IT DOESN’T TAKE long for excitement to build whenever the topic of travel is brought up. Travel to where? It doesn’t matter. Consequently, the idea of travel brings with it visions of plush hotels and expansive resorts—places where promotional opportunities abound. However, the products should not be confined to the four walls of the edifices they represent. They can be used for a variety of applications not associated with sunny skies and white, sandy beaches.
New York University and Deloitte pulled together a team of professionals to develop a “Vision 2010” of the global hospitality industry. A key finding in the study titled, “Hospitality 2010: A Five-Year Wake-up Call” showed “while currently location is usually the deciding factor for customers when choosing a hotel—with more than 97 percent of affluent leisure travelers and 93 percent of affluent business travelers considering location to be ‘extremely influential’—this picture is gradually changing.” The report said, “given the market saturation in gateway cities worldwide with leading brands sited close to one another, location is likely to become increasingly less important.” Vision 2010 predicted “tomorrow’s travelers will be far more influenced by brand, and—importantly for the financial health of a hotel—guests who are loyal to their preferred brand are likely to stay more and spend more.”
The findings present a clear role for promotional products. “As with all promotional campaigns, distributors’ first consideration should be finding out what the customer is trying to accomplish,” explained Murray Siegel, marketing director at Towel Specialties, Baltimore. “Then, they need to examine the budget and logistics so they can establish the category of products necessary to succeed.”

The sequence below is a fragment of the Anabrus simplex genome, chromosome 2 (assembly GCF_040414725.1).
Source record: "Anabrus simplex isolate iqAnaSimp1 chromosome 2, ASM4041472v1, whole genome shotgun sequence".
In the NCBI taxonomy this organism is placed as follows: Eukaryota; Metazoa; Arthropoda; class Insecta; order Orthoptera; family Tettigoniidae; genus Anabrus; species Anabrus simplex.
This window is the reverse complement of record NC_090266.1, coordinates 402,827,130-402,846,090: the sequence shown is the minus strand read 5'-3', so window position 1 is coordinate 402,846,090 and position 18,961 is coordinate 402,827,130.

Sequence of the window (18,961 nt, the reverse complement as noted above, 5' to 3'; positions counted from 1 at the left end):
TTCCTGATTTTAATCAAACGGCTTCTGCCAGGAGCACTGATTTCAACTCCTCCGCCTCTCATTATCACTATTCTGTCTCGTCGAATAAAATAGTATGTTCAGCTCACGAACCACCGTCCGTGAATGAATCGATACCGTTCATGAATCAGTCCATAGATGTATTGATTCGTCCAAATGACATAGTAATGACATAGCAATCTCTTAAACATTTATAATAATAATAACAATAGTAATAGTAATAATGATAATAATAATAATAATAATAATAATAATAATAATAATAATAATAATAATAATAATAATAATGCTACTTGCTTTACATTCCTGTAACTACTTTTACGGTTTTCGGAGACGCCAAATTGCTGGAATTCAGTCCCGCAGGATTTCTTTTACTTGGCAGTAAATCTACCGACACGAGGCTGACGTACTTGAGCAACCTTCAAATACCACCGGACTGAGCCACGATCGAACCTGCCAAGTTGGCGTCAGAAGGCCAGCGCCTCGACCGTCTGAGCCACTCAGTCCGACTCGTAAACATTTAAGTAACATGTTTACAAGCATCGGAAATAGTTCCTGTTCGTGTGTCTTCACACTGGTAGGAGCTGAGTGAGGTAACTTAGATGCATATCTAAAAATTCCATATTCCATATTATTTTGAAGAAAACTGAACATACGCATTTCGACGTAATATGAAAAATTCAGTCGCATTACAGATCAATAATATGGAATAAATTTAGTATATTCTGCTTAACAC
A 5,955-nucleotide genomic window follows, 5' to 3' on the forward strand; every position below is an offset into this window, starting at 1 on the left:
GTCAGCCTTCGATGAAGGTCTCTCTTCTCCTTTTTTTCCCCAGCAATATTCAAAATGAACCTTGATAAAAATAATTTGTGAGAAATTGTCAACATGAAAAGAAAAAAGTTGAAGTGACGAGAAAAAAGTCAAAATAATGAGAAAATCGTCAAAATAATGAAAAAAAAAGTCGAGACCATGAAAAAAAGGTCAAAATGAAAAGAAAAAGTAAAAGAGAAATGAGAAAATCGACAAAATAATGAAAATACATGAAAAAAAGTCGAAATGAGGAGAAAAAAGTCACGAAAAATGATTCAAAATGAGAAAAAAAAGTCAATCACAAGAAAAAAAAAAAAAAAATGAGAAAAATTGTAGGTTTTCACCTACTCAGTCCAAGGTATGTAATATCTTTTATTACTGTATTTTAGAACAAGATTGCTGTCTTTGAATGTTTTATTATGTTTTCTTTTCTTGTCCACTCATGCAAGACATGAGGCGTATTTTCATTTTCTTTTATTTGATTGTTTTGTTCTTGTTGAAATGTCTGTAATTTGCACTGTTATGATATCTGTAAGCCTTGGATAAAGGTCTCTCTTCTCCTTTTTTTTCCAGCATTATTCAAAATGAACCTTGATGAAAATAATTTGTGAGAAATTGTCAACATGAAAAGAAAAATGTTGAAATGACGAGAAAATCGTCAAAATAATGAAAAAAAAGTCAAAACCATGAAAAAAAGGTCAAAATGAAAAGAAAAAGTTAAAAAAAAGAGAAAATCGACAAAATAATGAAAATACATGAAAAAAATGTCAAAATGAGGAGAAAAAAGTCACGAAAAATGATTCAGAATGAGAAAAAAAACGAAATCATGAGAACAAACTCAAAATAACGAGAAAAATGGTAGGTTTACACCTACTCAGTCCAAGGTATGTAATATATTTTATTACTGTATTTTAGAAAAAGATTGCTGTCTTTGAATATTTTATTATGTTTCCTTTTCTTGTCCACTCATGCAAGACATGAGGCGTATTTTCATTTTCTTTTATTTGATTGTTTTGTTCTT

Branding a hotel or resort doesn’t come without a price tag and some creativity. Siegel said if a particular niche “points to high-quality/high-impact incentive or gift items, distributors should try to get the most value for [their customers’] dollar.” He added: “The old adage holds true— ‘expensive is cheap and cheap is expensive’. Products with high aspirations, but low quality often fall into the ‘throwaway’ category. They are a waste of money for the advertiser and that can also lead to negative [press] and bad impressions.”
Michael Schreiber, vice president of Denville, New Jersey-based Latico Leathers, agreed. “When considering travel goods, distributors need to consider the cost/value equation more so than in other categories,” he said. “End-users look for and appreciate quality products, and are often willing to pay a little more for designs with a high ‘wow’ factor.”
To Latico’s credit, the company offers a diverse line of high-quality travel leather goods, including weekenders, messenger bags, wallets and cosmetic bags. Schreiber noted the high-perceived value and durability of leather make the items ideal for promoting and establishing brands. “Leather travel items [make] owners feel good about themselves when they use them,” he said. As a by-product, “those positive feelings generate lots of goodwill toward the gift-giver.”